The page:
We are taxpayer funded; we want to give them the most bang for their buck. If we fly a large project with our WingtraOne GEN II in 30 minutes instead of three hours, that is a huge savings of time and money. It allows us more time to do other projects, and we still deliver high quality, accurate data.

J.D. D’Arville
UAS Program Administrator at ALDOT 

Spotlight on WingtraOne GEN II oblique

WingtraOne GEN II oblique data Dothan Alabama highway

In addition to large, efficient coverage, ALDOT needed a system to go through the loophole of flying over people. After all, highways are not empty. Millions of people move along them every moment of the day.

D’Arville put this into context describing a recent project along US 231 in Dothan, Alabama. The data they delivered supported widening and realignments along the main north-south thoroughfare.

“They wanted a 3D reality mesh. We pinned it down with about 26 control points and got 5-8 cm (2-3 in) accuracy. The wide-angle oblique camera worked perfect for this project, because we could parallel the highway and get the imagery we needed without flying over moving traffic, which is not allowed by the FAA.”

ALDOT’s projects are the perfect example of why a combo of leading-edge RGB nadir and oblique payload options make fast turnaround on a range of photogrammetry deliverables in the construction field a reality.

“We knew from the get-go when we were talking to Wingtra that we were going to get both the RX1R II and the oblique a6100 payloads. And I think the proof’s in the pudding. When someone sees the data that has been processed using both payloads, it’s very impressive. 

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An easy-to-use system that pays for itself

The very essence of a return on investment is covering the initial cost. After eleven months and more than 11,000 acres (4451 ha) flown to capture road and bridge infrastructure in Alabama, D’Arville says the savings is difficult to quantify. However, he’s sure about a few things:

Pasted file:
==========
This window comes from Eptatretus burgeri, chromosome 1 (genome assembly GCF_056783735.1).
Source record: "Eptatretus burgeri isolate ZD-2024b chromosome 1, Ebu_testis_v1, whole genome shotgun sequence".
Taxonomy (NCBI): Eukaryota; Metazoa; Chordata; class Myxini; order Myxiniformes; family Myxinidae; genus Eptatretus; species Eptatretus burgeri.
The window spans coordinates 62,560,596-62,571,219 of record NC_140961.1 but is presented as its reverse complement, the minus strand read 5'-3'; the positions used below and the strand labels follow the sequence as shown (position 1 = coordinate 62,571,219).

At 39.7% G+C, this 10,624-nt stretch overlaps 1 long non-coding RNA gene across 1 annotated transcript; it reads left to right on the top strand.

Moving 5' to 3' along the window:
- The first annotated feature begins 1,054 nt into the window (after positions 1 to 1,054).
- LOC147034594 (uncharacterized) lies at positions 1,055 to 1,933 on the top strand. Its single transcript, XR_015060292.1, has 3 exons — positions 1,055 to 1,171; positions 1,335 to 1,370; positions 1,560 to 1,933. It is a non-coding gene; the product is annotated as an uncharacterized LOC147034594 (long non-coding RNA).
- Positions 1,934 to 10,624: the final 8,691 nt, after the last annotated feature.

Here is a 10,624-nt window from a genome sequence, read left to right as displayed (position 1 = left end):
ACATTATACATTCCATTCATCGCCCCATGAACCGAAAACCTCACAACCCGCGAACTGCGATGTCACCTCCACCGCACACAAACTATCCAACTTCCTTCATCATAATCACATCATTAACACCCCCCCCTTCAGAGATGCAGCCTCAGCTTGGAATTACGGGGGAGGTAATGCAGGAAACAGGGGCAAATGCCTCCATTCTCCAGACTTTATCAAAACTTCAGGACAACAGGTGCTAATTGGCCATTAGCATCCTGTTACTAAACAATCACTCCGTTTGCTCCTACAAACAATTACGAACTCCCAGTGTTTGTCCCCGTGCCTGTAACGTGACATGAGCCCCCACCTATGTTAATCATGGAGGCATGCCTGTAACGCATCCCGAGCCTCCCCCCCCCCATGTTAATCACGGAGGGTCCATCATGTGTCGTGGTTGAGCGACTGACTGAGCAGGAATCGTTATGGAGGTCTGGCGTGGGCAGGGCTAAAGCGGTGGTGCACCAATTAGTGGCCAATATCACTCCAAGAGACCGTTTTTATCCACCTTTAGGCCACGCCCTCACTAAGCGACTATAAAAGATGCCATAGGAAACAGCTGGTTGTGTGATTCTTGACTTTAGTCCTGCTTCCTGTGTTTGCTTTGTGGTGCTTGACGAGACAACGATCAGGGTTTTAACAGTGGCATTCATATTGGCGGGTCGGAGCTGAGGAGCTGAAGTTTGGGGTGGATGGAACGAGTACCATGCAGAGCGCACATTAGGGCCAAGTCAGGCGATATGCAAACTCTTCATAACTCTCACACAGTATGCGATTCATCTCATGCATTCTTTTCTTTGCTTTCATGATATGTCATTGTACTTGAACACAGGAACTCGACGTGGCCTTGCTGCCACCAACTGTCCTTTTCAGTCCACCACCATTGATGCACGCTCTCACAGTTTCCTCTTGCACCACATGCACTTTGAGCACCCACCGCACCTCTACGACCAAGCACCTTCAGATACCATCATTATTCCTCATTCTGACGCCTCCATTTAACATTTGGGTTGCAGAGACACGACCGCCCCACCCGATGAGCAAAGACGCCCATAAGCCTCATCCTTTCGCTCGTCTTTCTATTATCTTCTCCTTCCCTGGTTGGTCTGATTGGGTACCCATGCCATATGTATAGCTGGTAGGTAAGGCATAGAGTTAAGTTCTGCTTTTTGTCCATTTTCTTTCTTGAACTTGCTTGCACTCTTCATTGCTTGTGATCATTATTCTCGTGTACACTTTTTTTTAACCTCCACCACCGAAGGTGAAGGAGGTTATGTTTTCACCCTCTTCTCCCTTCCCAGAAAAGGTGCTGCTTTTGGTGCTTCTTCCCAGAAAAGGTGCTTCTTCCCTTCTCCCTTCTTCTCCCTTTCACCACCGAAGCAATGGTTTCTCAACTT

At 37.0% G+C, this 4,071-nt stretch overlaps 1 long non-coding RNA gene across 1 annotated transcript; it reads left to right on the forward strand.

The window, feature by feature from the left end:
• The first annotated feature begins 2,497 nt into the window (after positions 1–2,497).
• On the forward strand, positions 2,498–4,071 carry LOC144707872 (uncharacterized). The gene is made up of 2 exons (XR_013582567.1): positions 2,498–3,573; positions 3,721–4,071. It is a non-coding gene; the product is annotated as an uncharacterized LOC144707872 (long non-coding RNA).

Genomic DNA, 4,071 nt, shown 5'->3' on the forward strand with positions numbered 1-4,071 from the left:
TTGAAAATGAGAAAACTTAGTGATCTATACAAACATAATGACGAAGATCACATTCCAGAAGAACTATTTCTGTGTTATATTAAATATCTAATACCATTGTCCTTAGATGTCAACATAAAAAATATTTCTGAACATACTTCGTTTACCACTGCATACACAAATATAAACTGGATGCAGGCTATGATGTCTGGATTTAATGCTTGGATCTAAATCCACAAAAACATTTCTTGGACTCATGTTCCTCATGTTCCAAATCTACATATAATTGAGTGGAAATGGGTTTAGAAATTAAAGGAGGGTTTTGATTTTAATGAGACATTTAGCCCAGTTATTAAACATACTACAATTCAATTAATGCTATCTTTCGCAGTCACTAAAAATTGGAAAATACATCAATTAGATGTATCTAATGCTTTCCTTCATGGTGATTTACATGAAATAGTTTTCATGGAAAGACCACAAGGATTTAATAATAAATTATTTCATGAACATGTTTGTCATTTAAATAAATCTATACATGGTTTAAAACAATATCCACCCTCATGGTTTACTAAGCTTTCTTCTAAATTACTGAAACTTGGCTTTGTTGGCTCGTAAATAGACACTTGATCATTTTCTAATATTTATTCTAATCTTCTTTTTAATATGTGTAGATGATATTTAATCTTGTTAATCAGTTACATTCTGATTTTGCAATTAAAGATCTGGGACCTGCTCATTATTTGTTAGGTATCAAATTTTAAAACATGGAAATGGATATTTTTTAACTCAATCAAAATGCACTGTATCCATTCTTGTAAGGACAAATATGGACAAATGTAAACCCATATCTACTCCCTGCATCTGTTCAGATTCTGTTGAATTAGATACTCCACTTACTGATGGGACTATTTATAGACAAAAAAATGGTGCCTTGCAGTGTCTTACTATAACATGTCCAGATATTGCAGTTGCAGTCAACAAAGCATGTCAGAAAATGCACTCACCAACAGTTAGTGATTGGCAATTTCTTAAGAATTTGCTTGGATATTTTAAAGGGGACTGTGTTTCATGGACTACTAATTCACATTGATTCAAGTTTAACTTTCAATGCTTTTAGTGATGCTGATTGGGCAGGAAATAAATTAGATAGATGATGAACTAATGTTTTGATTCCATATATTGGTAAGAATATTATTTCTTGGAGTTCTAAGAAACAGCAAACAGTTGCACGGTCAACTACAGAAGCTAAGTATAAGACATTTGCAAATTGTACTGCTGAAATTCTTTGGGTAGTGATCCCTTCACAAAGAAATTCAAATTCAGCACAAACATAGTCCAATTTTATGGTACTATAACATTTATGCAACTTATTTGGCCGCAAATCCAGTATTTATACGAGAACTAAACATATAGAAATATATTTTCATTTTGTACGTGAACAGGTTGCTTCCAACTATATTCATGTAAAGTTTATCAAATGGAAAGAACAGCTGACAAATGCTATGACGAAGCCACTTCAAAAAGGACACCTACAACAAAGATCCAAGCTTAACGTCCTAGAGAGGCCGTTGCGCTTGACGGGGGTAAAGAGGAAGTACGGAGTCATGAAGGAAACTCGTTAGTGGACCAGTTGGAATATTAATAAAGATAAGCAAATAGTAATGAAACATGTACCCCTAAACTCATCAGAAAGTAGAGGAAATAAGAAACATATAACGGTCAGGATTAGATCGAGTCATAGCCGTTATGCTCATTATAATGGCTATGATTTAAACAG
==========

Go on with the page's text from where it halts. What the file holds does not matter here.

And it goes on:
“I can have two pilots/visual observers flying Wingtra projects, and still have four pilots/visual observers flying other projects,” he said. “When it comes to return on investment? I can tell you it’s a large number,and that’s just based on time savings and the large number of projects we fly every year.”

In the end, ALDOT’s pilots have a lot of experience with a wide range of drones, which they still use to accomplish different data capture goals today. And yet WingtraOne GEN II has left an unusual impression: “We’ve been more excited about our WingtraOne GEN II than any drone we’ve purchased, just because of the size of projects we can fly and data it delivers,” D’Arville said. 

The ALDOT team includes J.D. D’Arville, UAS Program Administrator; Jonathan Woodham, UAS Manager; Mike Kyser, UAS Senior Pilot; Kyle Clifford, UAS Pilot; Aaron Lyons, UAS Pilot; Stephen Brantley, UAS Technician/UAS Pilot.

We're going to the site knowing we will get the job done and done right. That's a big advantage, just the ease of use. If somebody with no experience can go out and get started and trained on the WingtraOne GEN II, I think they would really see the advantage it brings to their program.

J.D. D’Arville
UAS Program Administrator at ALDOT